I have arrived
FOR a long time I never quite fitted in. No matter how long I lived in the country I still felt like a city girl. An outsider. I could can tomatoes with the best of them, but I was still considered a city girl.
It was the little things that gave me away. Calling a huckleberry pie blackberry. Blushing when a cow's anatomy was discussed in mixed company. Not recognizing rhubarb.
The other day I realized that my brother, who lives near Chicago and is into computers, is a rural person. I should have realized it before. When he was 6 he grew green beans in an orange juice can on the windowsill. The plant yielded three beans. We cooked them in a large pot of water and ate them solemnly with about half a stick of butter. There was an appreciation, an awe. I saw that awe on my brother's face recently. Actually he was describing a talented co-worker on the computer, not a green bean. But the appreciation was there.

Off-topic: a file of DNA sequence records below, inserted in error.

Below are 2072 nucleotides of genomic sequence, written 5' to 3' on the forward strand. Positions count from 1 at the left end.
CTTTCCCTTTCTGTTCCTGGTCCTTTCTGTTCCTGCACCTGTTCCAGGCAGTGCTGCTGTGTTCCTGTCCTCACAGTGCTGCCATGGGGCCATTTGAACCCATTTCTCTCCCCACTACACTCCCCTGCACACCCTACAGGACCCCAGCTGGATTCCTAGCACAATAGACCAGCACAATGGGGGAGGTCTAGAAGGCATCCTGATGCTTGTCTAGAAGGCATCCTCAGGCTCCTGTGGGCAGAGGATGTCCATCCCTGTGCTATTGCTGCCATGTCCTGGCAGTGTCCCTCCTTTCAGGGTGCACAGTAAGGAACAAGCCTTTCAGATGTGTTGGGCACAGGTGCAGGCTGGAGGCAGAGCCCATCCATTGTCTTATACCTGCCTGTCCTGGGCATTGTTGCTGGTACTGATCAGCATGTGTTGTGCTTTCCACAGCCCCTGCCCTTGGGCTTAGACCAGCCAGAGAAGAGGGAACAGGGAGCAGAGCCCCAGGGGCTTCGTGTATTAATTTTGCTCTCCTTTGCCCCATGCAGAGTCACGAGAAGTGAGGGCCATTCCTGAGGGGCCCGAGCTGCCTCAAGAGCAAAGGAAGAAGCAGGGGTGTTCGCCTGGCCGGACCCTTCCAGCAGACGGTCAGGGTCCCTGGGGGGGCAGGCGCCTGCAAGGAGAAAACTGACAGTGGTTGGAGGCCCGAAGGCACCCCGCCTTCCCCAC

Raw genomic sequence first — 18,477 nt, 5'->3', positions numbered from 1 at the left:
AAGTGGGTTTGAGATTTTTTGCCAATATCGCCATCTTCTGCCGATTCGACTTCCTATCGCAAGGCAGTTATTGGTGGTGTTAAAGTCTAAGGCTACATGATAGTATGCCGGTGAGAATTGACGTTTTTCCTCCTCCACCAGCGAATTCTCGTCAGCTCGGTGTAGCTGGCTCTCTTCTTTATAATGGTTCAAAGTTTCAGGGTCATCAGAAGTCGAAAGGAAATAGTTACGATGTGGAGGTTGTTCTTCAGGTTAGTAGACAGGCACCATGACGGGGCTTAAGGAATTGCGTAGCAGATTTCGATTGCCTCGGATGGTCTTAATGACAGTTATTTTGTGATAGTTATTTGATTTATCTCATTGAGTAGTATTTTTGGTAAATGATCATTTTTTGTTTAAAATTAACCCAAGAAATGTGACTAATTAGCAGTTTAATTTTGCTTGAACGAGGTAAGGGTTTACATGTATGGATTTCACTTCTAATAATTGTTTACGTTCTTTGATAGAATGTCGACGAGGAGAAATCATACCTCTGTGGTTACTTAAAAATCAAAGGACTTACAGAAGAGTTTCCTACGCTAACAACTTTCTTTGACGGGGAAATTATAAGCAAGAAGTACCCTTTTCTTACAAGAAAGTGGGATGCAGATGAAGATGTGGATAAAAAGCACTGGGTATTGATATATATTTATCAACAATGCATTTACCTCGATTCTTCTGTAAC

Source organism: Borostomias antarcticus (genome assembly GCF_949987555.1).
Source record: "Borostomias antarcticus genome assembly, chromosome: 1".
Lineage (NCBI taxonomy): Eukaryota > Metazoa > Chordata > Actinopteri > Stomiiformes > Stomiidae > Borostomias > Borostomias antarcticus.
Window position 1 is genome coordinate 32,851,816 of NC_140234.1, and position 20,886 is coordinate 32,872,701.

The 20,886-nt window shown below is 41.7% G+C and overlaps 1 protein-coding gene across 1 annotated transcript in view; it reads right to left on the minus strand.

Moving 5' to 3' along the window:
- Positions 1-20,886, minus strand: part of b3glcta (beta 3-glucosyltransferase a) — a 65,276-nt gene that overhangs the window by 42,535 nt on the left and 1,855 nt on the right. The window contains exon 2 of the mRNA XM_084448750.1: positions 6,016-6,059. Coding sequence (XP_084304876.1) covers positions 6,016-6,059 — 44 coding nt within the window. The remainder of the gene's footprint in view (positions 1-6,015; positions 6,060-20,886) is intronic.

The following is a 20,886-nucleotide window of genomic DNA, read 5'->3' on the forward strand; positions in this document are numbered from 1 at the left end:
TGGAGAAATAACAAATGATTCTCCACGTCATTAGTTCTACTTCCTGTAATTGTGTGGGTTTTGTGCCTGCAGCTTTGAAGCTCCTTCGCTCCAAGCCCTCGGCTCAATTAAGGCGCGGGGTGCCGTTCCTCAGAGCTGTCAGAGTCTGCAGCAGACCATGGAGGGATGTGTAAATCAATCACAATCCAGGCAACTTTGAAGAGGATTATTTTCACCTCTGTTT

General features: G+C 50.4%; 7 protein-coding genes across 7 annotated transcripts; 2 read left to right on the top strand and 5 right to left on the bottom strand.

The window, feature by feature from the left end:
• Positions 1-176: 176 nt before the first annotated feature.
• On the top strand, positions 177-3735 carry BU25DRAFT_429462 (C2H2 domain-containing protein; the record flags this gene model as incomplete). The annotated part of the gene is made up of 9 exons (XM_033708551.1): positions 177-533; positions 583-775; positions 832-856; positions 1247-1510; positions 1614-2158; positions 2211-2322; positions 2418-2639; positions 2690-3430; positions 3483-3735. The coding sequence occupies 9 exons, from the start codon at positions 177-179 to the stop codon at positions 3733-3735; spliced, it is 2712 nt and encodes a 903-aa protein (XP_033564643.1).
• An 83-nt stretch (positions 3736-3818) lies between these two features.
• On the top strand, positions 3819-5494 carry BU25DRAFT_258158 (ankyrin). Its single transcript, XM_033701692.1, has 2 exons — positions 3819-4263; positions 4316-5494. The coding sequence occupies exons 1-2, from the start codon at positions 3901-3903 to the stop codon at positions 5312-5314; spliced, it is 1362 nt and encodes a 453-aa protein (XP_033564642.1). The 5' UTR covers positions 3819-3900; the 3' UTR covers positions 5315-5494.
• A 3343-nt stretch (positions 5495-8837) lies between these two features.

These days I feel that I fit in. No one considers me a city girl anymore. I even know the difference between a gopher and a chipmunk. I look happily across the neighboring farms - barns, chicken houses, fields. I tell myself I have arrived.
So why am I hunting through the garbage for an old orange juice can? I've grown lots of green beans in the garden.
Maybe one more on the windowsill wouldn't hurt.